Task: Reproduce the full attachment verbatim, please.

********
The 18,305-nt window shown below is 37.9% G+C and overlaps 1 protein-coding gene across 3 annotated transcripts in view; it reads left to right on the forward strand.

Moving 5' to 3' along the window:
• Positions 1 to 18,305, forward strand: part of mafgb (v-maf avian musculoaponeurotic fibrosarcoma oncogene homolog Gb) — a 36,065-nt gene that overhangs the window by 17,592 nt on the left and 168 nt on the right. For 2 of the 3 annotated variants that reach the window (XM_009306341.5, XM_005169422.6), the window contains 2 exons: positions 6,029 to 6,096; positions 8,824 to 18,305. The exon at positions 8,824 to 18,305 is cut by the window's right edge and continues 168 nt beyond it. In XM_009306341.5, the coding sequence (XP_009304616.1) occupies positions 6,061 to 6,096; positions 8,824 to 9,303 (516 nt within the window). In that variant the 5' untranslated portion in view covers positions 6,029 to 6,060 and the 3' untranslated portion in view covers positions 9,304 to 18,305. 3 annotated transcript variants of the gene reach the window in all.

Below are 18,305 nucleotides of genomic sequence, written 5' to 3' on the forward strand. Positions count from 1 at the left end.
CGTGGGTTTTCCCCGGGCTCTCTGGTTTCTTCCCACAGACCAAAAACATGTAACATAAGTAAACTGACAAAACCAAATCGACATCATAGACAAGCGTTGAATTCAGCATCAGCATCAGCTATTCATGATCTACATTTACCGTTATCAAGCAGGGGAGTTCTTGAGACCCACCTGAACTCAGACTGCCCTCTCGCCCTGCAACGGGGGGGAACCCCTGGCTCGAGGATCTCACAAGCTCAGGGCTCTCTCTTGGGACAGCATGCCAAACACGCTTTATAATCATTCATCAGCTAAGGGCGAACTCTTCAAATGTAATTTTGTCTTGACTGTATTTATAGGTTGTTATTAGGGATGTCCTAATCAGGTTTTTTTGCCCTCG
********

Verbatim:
The 18,305-nt window shown below is 37.9% G+C and overlaps 1 protein-coding gene across 3 annotated transcripts in view; it reads left to right on the forward strand.

Moving 5' to 3' along the window:
• Positions 1 to 18,305, forward strand: part of mafgb (v-maf avian musculoaponeurotic fibrosarcoma oncogene homolog Gb) — a 36,065-nt gene that overhangs the window by 17,592 nt on the left and 168 nt on the right. For 2 of the 3 annotated variants that reach the window (XM_009306341.5, XM_005169422.6), the window contains 2 exons: positions 6,029 to 6,096; positions 8,824 to 18,305. The exon at positions 8,824 to 18,305 is cut by the window's right edge and continues 168 nt beyond it. In XM_009306341.5, the coding sequence (XP_009304616.1) occupies positions 6,061 to 6,096; positions 8,824 to 9,303 (516 nt within the window). In that variant the 5' untranslated portion in view covers positions 6,029 to 6,060 and the 3' untranslated portion in view covers positions 9,304 to 18,305. 3 annotated transcript variants of the gene reach the window in all.

Below are 18,305 nucleotides of genomic sequence, written 5' to 3' on the forward strand. Positions count from 1 at the left end.
CGTGGGTTTTCCCCGGGCTCTCTGGTTTCTTCCCACAGACCAAAAACATGTAACATAAGTAAACTGACAAAACCAAATCGACATCATAGACAAGCGTTGAATTCAGCATCAGCATCAGCTATTCATGATCTACATTTACCGTTATCAAGCAGGGGAGTTCTTGAGACCCACCTGAACTCAGACTGCCCTCTCGCCCTGCAACGGGGGGGAACCCCTGGCTCGAGGATCTCACAAGCTCAGGGCTCTCTCTTGGGACAGCATGCCAAACACGCTTTATAATCATTCATCAGCTAAGGGCGAACTCTTCAAATGTAATTTTGTCTTGACTGTATTTATAGGTTGTTATTAGGGATGTCCTAATCAGGTTTTTTTGCCCTCG